narration. These are the only tours in the state narrated by the
folks who have actually done the puffin restoration.
The Hardy Boat visits Eastern Egg Rock every day during
puffin season, departing from New Harbor. Call 1-800-2-puffin.
Cap'n Fish circles the island up to four times a week
from Boothbay Harbor. Call 800-633-0860.
The Monhegan Boat Line in Port Clyde visits the island
daily and four evenings a week during the puffin season, mid-June
through August. Call 207-372-8848.
is the most remote puffin colony, located 23 miles southeast
of Rockland. Due to its remoteness, it was the last island to retain
nesting puffins into the early 20th century. In 1901, the light
keepers were hired by National Audubon to act as wardens and protect
the remnant population. Its 22 acres supports many nesting seabirds
and in recent years the island hosted the only known nesting site
for Manx Shearwater in the United States. Besides Atlantic Puffins,
Razorbills nest in good good numbers and Black Guillemots are plentiful.
Several thousand Common and Arctic Terns nest on the island and
Roseate Terns are occasional nesters. The island is owned by the
U.S. Fish & Wildlife Service and is part of the Maine Coastal
Islands National Wildlife Refuge. There are no regularly
scheduled commercial trips. Charter trips are available
Matinicus Excursions . Call 207-691-9030.
Seal Island is not to be confused with Machias
Seal Island, which is much farther north. At 65 acres, it is three
times the size of Matinicus Rock and lies 22 miles off the mainland
and about 8 miles northeast of Matinicus Rock.
hunted for their meat and feathers through the 19th century and
egg-gatherers raided most of Maine's islands. What seabirds weren't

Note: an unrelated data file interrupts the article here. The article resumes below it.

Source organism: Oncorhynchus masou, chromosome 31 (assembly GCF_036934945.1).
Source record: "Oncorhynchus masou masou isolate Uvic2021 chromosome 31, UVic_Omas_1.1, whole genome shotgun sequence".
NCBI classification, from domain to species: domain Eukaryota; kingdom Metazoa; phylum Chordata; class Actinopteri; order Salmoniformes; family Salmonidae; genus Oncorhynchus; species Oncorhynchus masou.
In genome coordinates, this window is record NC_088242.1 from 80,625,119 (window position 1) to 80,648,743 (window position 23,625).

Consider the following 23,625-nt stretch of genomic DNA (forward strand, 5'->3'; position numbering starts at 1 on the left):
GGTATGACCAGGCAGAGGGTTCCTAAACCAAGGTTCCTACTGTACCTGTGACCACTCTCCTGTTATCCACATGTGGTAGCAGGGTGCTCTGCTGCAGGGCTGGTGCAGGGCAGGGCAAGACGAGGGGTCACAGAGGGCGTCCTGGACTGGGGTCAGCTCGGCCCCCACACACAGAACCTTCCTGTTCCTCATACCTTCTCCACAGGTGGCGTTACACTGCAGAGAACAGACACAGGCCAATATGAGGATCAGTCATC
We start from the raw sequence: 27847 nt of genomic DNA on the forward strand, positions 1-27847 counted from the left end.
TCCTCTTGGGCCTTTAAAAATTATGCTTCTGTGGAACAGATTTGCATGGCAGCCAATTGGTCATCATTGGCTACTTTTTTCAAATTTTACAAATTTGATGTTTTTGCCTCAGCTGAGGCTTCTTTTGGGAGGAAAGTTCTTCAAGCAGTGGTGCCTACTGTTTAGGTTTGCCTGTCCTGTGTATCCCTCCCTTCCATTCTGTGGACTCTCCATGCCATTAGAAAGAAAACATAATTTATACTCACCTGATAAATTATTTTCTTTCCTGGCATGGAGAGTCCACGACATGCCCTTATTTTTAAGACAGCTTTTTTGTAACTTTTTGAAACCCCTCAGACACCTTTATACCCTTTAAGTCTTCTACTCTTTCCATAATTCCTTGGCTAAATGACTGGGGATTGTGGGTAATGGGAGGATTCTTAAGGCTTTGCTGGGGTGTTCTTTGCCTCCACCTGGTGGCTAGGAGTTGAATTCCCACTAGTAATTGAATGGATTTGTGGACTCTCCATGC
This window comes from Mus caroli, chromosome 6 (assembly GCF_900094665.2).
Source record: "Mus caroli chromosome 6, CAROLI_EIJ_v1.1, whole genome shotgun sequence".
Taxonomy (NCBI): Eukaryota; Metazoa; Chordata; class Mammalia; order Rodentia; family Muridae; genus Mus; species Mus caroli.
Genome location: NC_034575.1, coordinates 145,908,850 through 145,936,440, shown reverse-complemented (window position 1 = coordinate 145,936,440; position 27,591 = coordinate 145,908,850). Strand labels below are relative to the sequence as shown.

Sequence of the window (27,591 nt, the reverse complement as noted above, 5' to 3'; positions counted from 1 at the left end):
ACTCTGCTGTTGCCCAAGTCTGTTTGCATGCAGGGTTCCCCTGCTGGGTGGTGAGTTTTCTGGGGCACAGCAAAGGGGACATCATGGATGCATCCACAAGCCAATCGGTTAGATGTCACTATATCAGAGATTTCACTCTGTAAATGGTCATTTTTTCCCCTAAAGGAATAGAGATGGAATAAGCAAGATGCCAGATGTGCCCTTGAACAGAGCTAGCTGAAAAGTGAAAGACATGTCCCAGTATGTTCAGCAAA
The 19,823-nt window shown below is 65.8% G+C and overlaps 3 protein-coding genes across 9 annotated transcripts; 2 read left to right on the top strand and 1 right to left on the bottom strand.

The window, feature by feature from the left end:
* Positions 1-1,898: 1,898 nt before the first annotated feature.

extirpated by the middle of the 20th century were quickly finished
off by the U.S. military which used the island for bombing practice
until the 1960s. Seabird restoration began in 1984 and the success
has been astounding. Besides the abundant Puffins and Razorbills,
Seal Island is home to a significant colony of breeding Great Cormorants,
making this island the top preference for those who want to see
both Atlantic Puffins and Great Cormorants. Black Guillemots are
abundant on the way to the island, and the trip passes through waters
that are good for pelagic species.
Two vessels make scheduled
trips to the island beginning during the Wings, Waves, and
Woods birding festival over the third weekend of May. All
trips leave from Stonington and generally pass Isle au Haut on the
way out to sea, making this a particularly scenic puffin trip.
Isle au Haut Ferry makes Sunday trips to the
island every summer.
Old Quarry Ocean Adventures makes regular trips to
the colony beginning in May, and additional visits are available
by charter. Call 207-367-8977.
Petit Manan Island
is a 16-acre island covered in birds. It supports a large population
of Laughing Gulls and Common Terns, almost as many Arctic Terns,
and several pairs of Roseate Terns. Many pairs of Razorbills visit
the island, and actual nesting began in 2007. Leach's Storm-petrels,
Black Guillemots, and Common Eiders also nest on the island. The
island and the nearby Petit Manan peninsula are part of the Maine
Coastal Islands National Wildlife Refuge and is under the supervision
of the U.S. Fish & Wildlife Service. The 119 foot lighthouse
is second only to the Boon Island lighthouse (133 feet) in southern
Maine as the tallest in the state.
The island is a good example